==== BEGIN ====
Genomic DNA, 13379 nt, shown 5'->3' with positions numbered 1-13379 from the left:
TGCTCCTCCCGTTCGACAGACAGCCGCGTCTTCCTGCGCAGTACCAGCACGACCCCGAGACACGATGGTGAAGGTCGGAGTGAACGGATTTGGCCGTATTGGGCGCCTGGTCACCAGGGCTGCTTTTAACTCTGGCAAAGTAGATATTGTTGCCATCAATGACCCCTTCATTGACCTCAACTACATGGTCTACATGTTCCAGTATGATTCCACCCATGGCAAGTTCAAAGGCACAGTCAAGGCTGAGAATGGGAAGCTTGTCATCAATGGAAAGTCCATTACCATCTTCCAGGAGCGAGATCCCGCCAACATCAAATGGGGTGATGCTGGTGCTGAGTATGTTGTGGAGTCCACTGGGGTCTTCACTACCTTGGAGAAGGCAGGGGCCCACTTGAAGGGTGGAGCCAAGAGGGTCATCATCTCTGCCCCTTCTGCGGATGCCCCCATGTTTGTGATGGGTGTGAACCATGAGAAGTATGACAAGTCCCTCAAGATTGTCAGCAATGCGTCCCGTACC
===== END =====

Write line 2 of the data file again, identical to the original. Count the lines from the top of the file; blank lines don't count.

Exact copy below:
TGCTCCTCCCGTTCGACAGACAGCCGCGTCTTCCTGCGCAGTACCAGCACGACCCCGAGACACGATGGTGAAGGTCGGAGTGAACGGATTTGGCCGTATTGGGCGCCTGGTCACCAGGGCTGCTTTTAACTCTGGCAAAGTAGATATTGTTGCCATCAATGACCCCTTCATTGACCTCAACTACATGGTCTACATGTTCCAGTATGATTCCACCCATGGCAAGTTCAAAGGCACAGTCAAGGCTGAGAATGGGAAGCTTGTCATCAATGGAAAGTCCATTACCATCTTCCAGGAGCGAGATCCCGCCAACATCAAATGGGGTGATGCTGGTGCTGAGTATGTTGTGGAGTCCACTGGGGTCTTCACTACCTTGGAGAAGGCAGGGGCCCACTTGAAGGGTGGAGCCAAGAGGGTCATCATCTCTGCCCCTTCTGCGGATGCCCCCATGTTTGTGATGGGTGTGAACCATGAGAAGTATGACAAGTCCCTCAAGATTGTCAGCAATGCGTCCCGTACC